We spend our days translating complex ideas into clear sentences, helping our clients communicate in their voice, and helping them achieve content goals. We are creative entrepreneurs building our business on the premise of thoughtful communication.
But as I’ve quickly found out, smart business communication doesn’t come as naturally for writers (at least not for me) as one might assume. After months of scrutiny and hard conversations with myself, I realized my communication skills — or a lack thereof — were sabotaging my business growth efforts. With focus and attention on this subject, I identified four areas that were hindering my success.
1. Not marketing on a consistent basis
Marketing my freelance writing business is a necessary form of communication, but it’s not something I had done regularly, especially during busy periods. My need for comfort and complacency cost me dearly when an inevitable dry spell arrived. I knew I had to make a change.
Now I’m working on marketing as a top priority no matter how much — or little — work I have each month. I’ve created a tracker where I keep notes on all of my pitches and communications, so I can document how much I’m reaching out. Plus, it makes it easier to follow up with potential clients when they respond. I set clear outreach goals at the beginning of each month and track my progress against them. For example: Send a pitch to three new clients each week. As you might suspect, the more I’ve pitched, the more consistent work I’ve had — it truly is a numbers game.
2. Avoiding clear discussions around rates and deliverables
One area I consistently avoided was discussing rates and turnaround times early on in the prospecting phase. What happens when our poor communication skills mean we don’t talk about rates and realistic expectations up front? In my case, I end up agreeing to work for far less than my going rates and resenting the work.
A perfect example of this is when I had a client offer me a flat rate per article. The rate seemed reasonable, and the article seemed similar to others I’d written. What I didn’t do was ask questions about the estimated word count, and I realized the topics needed lengthier explanations — in some cases, the word count was triple what I had estimated. The end result of not discussing this up front meant I wrote several articles well below my target rates, and it made it more difficult to discuss the rate with the next batch of assignments. Although I eventually received a rate increase, I realized how much easier it would have been to have the hard conversation upfront.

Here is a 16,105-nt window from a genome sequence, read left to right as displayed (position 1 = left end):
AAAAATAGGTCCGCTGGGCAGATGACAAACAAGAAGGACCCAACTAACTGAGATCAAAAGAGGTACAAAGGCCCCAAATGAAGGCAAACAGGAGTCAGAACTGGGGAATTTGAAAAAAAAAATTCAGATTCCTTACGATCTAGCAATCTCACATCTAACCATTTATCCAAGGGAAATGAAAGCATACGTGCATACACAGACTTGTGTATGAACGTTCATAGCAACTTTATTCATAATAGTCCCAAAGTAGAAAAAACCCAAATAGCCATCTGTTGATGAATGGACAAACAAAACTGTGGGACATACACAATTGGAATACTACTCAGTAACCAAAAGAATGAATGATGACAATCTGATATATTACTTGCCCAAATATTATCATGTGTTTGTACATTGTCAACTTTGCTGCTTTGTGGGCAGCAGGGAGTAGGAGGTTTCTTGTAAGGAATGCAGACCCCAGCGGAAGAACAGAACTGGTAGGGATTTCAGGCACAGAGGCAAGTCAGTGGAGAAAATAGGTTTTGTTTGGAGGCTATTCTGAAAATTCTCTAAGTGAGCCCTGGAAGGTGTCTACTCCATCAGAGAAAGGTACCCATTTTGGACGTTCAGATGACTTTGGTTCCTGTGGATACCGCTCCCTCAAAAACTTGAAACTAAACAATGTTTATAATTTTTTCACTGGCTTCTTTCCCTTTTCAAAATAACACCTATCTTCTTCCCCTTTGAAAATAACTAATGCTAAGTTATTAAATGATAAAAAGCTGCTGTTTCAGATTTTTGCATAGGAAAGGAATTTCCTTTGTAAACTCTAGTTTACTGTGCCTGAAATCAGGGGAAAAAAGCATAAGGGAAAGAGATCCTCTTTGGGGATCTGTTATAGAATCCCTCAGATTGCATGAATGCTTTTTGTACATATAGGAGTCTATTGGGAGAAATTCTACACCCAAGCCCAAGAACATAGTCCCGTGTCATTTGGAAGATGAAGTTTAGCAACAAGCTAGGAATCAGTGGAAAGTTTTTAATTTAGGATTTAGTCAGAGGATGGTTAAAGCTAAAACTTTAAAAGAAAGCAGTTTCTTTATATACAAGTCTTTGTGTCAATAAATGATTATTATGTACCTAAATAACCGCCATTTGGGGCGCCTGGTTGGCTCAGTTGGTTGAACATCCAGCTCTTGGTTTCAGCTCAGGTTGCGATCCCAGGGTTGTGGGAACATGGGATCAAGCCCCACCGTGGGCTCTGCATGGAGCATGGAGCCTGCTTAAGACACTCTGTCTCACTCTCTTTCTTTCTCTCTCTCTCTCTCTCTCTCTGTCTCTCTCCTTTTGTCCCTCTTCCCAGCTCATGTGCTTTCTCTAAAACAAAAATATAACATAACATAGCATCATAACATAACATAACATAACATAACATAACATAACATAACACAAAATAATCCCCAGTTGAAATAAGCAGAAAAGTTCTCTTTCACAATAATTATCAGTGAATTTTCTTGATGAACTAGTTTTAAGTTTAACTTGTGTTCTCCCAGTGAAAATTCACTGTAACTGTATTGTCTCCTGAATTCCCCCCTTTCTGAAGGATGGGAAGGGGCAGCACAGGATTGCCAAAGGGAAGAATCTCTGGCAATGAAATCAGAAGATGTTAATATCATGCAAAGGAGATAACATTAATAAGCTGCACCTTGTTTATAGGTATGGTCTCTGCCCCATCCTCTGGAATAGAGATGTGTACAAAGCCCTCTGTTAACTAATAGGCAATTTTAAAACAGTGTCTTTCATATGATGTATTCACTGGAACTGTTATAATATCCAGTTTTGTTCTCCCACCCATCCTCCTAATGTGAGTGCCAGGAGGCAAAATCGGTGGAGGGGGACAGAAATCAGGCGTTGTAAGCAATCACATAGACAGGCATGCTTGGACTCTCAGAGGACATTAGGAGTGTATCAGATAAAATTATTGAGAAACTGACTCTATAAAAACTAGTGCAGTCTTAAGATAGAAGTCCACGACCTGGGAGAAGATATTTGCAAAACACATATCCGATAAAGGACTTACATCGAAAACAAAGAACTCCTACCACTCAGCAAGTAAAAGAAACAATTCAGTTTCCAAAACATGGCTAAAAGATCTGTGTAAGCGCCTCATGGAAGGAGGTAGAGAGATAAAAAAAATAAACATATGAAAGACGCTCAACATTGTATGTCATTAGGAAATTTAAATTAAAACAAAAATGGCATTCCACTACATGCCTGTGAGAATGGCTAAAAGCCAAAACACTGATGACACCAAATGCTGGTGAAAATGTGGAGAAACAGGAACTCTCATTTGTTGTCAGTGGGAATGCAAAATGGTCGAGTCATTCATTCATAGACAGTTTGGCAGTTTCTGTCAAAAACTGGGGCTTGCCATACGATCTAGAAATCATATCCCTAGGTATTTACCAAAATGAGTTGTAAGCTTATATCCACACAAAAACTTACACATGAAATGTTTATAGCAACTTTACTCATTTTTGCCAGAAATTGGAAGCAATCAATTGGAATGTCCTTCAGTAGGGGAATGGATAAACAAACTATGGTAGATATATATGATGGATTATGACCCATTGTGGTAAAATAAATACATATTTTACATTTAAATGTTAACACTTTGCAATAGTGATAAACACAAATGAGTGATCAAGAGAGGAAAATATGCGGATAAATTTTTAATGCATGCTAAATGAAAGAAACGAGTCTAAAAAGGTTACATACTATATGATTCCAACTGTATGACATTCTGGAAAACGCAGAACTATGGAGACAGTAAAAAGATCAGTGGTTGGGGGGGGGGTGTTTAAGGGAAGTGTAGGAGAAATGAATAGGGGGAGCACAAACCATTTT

3. Using unprofessional communication with clients
Occasionally, we all receive a curt email from a client asking us for a revision or telling us to re-submit an invoice in their preferred template. As tempting as it is to react in equal measure, the more professional approach is to wait until you’ve cooled off a bit and respond in an even-mannered way. By being intentional in your response, you can set a boundary about your time or process without creating further conflict.
Another area where many of us can improve is in our response times. Sure, you might be focused on a deadline all afternoon, but it’s worth your time to check in on email every few hours. Responding to emails and assignment requests in a timely manner not only communicates your availability to clients but also your professionalism. A fast response conveys high engagement, enthusiasm, and reliability; it’s the basis of good customer service, and it applies to your freelance business as much as any other.
If you’re looking for other ways to improve your communication with clients, you can:
- Set an Out of Office response on your emails so your clients know when to anticipate a slower response time if necessary.
- Reach out to your editors and let them know when you have availability.
- Add LinkedIn connection prompts to your email signature, making it easier to connect with editors and share recent projects or bylines.
- Make it easy for clients to set up appointments with you with an app like Calendly.
4. Not communicating within a network of peers
Communicating with clients is fundamental to building a business, but we can’t undervalue the importance of networking and opening up communications with our peers.
I made this mistake early on by not reaching out to other writers who were also building their businesses from scratch. Once I started doing this more, not only did I find people I genuinely support and can regularly reach out to, but it’s even resulted in new clients from referrals.
Simple steps for better communication
The good news is our poor communication habits are reversible. Having made a number of mistakes in communicating and ultimately sabotaging my own business, I realize now how easy it is to forget basic practices. But like so many other aspects of running a business, focus and attention to improving communication skills can make a significant difference to client relationships and, ultimately, your bottom line.